Because of this, my ‘speech laboratory’ is not limited to my club. In Baguio alone, I have been attending three other clubs where I get to practice my speeches and evaluate other speakers as well. Whenever I’m in town and not doing training somewhere, I would also attend Baguio Ecozone Toastmasters Club on Mondays, Baguio Funshine Toastmasters Club on Thursdays, and Synergy Toastmasters Club on Wednesdays and Fridays. Meetings on these weeknights have been helping me maximize my membership in Toastmasters and hopefully been helping other members in their learning, too. In Toastmasters, we support each other, learn from each other, and grow together.

In Toastmasters, I have found a ‘speech laboratory’ where it is safe to fail and learn from the experience.

If you want to improve your communication or public speaking skills, I invite you to visit any of the Toastmasters Clubs near your location.

 

Communication or public speaking skills are not taught, they are learned. Yes, attend seminars and read books about it, but find avenues to practice it. While I conduct seminars and workshops on public speaking, I would always point to ‘speech laboratories’ where one can further their learning and practice.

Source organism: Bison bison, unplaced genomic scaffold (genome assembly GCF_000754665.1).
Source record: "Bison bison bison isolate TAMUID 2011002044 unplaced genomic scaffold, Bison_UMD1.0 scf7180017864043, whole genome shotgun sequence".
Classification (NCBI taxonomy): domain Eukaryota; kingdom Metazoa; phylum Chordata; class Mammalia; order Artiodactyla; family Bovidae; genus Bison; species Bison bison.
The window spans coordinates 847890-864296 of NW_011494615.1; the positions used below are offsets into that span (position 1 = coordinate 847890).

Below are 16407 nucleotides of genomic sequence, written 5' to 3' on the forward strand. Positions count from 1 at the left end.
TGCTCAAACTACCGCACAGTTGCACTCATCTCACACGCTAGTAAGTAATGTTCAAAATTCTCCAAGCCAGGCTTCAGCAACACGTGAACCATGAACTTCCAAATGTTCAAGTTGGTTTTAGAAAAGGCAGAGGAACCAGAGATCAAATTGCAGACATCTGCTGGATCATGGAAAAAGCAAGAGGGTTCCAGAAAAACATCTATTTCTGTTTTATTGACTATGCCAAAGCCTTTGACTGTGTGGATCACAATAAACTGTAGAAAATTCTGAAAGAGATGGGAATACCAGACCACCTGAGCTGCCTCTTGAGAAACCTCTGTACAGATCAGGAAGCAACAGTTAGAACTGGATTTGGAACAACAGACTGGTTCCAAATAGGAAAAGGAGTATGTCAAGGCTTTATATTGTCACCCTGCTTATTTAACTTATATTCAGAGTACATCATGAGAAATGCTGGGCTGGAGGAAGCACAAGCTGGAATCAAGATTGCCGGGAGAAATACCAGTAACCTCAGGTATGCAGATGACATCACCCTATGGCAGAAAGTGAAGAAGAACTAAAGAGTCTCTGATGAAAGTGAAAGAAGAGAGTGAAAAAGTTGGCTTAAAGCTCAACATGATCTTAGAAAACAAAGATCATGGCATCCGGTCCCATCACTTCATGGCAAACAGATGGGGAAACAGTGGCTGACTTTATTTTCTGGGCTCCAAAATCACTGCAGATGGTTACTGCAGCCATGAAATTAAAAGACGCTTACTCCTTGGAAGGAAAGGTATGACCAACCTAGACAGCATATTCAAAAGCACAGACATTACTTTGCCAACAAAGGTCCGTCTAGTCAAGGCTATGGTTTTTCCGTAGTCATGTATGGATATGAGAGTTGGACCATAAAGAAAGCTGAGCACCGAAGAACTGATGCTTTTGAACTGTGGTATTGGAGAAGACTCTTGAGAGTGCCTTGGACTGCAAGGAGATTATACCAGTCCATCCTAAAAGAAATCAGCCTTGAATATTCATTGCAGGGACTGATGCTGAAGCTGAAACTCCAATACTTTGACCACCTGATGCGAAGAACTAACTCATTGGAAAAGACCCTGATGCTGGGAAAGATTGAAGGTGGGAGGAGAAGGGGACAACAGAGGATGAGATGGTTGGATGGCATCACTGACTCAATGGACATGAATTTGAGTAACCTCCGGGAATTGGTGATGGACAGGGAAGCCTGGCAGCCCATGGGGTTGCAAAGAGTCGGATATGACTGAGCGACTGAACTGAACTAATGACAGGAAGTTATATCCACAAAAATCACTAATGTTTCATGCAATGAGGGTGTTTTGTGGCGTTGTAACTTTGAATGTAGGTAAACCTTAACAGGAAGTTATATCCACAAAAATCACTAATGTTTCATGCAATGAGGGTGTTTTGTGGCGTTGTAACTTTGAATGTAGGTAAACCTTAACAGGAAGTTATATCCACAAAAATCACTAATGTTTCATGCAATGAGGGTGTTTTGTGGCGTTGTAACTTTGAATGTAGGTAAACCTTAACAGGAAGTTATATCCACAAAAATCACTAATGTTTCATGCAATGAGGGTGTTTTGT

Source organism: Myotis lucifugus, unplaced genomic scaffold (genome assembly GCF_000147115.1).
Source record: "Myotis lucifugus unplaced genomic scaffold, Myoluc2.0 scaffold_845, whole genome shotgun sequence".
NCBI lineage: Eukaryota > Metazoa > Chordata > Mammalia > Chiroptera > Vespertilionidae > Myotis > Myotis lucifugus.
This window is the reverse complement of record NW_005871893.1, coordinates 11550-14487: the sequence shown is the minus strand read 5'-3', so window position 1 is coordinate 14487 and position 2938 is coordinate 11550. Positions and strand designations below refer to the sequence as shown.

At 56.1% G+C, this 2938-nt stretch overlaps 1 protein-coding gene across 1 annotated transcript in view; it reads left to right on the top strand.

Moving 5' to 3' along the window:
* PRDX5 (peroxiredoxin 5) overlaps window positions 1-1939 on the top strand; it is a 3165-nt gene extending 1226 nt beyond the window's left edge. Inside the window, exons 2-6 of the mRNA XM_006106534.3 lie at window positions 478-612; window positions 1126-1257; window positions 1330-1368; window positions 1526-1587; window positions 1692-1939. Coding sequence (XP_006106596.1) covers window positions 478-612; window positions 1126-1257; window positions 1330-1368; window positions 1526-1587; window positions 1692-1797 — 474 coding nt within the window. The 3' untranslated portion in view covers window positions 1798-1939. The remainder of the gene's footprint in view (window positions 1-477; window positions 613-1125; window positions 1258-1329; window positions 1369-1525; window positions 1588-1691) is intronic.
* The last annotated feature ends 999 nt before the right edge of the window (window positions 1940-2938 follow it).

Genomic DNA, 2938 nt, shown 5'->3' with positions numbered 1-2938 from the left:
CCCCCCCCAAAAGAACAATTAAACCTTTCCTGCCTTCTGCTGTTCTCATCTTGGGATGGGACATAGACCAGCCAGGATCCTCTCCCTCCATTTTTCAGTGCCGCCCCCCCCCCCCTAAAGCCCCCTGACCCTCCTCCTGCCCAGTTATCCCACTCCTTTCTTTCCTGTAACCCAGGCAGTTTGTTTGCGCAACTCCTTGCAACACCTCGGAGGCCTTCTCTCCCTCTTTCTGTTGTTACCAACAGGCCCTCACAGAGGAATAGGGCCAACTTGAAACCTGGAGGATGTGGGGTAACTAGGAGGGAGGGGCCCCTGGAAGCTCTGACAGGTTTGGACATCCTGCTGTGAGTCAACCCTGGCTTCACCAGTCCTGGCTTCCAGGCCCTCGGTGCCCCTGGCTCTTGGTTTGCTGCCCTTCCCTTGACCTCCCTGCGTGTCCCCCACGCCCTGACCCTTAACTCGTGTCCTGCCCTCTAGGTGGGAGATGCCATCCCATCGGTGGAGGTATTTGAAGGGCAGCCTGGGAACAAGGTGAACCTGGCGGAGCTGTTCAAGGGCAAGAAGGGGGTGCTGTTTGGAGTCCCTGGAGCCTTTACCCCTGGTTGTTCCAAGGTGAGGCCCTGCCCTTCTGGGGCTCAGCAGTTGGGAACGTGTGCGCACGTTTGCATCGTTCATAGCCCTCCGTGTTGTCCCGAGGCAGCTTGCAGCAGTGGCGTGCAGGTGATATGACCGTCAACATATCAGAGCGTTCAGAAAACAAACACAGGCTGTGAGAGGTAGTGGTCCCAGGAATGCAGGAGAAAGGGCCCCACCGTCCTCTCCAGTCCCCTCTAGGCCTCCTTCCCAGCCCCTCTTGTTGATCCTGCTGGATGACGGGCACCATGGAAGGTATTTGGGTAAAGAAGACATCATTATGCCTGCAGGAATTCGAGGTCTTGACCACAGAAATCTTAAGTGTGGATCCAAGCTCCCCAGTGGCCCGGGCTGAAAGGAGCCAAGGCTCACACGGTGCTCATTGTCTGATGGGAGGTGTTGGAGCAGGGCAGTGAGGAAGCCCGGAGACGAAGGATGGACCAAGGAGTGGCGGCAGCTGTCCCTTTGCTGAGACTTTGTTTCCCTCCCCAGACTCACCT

You need a ‘speech laboratory.’

In Toastmasters, I found mine.

You may want to try it, too.

 

Live your life, young mind!

Chris Dao-anis

PS: If you’re in Baguio City, you can visit our club – Pines City Toastmasters Club. For more info, visit our club website at www.pinescity.toastmastersclubs.org or email vppr-7739@toastmastersclubs.org

 

(Chris Dao-anis aims to empower his fellow young minds with practical instruction and inspiration in the fields of communication and personal leadership. He authored three books to date: The Gift of the Ordinary, 7 Keys to Achieve Your Aspirations, and the soon-to-be-launched Living Large in the Little Things. For talks, seminars and speech coaching, email him at chrisdaoanis@gmail.com. You can order his latest book at a specially discounted price at www.chrispoweracademy.com/livinglarge. You are also invited to the FREE Living Large Seminar & Book Launch in Baguio City on Sep 10. Register today at www.chrispoweracademy.com/lls.)

You are invited to the

Advertisements

The Reluctant Leader

“The table is now open for nominations for president… Any nominations for president?”

Someone stood up and said, “I nominate Chris Dao-anis for president.” I was shocked!

Why are they – juniors and seniors – nominating me – a freshman to be their president?

I was even flabbergasted as one stood up and said, “I move to close the nominations.” Before someone seconds the motion, I raised my hand in objection!